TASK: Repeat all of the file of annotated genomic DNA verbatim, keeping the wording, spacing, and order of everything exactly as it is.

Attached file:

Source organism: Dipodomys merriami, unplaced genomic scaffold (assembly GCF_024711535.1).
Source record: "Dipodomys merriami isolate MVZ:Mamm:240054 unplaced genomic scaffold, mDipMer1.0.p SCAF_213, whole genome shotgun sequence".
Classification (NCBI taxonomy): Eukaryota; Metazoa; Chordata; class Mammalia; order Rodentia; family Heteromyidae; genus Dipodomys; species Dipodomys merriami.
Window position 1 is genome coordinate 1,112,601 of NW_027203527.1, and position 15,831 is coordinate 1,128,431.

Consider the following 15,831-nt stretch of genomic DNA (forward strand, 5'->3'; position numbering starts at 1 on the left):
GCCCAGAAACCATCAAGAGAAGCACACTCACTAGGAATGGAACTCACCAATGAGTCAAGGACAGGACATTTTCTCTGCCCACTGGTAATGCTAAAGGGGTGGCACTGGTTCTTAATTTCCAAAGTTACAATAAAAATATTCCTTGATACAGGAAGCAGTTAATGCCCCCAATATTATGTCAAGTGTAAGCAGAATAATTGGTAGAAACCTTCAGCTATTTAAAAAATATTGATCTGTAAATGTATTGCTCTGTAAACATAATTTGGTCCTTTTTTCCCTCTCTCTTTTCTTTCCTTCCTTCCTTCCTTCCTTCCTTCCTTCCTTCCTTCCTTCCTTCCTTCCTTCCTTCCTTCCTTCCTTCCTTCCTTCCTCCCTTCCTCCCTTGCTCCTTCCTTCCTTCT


Source organism: Dipodomys merriami, unplaced genomic scaffold (assembly GCF_024711535.1).
Source record: "Dipodomys merriami isolate MVZ:Mamm:240054 unplaced genomic scaffold, mDipMer1.0.p SCAF_213, whole genome shotgun sequence".
Classification (NCBI taxonomy): Eukaryota; Metazoa; Chordata; class Mammalia; order Rodentia; family Heteromyidae; genus Dipodomys; species Dipodomys merriami.
Window position 1 is genome coordinate 1,112,601 of NW_027203527.1, and position 15,831 is coordinate 1,128,431.

Consider the following 15,831-nt stretch of genomic DNA (forward strand, 5'->3'; position numbering starts at 1 on the left):
GCCCAGAAACCATCAAGAGAAGCACACTCACTAGGAATGGAACTCACCAATGAGTCAAGGACAGGACATTTTCTCTGCCCACTGGTAATGCTAAAGGGGTGGCACTGGTTCTTAATTTCCAAAGTTACAATAAAAATATTCCTTGATACAGGAAGCAGTTAATGCCCCCAATATTATGTCAAGTGTAAGCAGAATAATTGGTAGAAACCTTCAGCTATTTAAAAAATATTGATCTGTAAATGTATTGCTCTGTAAACATAATTTGGTCCTTTTTTCCCTCTCTCTTTTCTTTCCTTCCTTCCTTCCTTCCTTCCTTCCTTCCTTCCTTCCTTCCTTCCTTCCTTCCTTCCTTCCTTCCTTCCTTCCTTCCTCCCTTCCTCCCTTGCTCCTTCCTTCCTTCT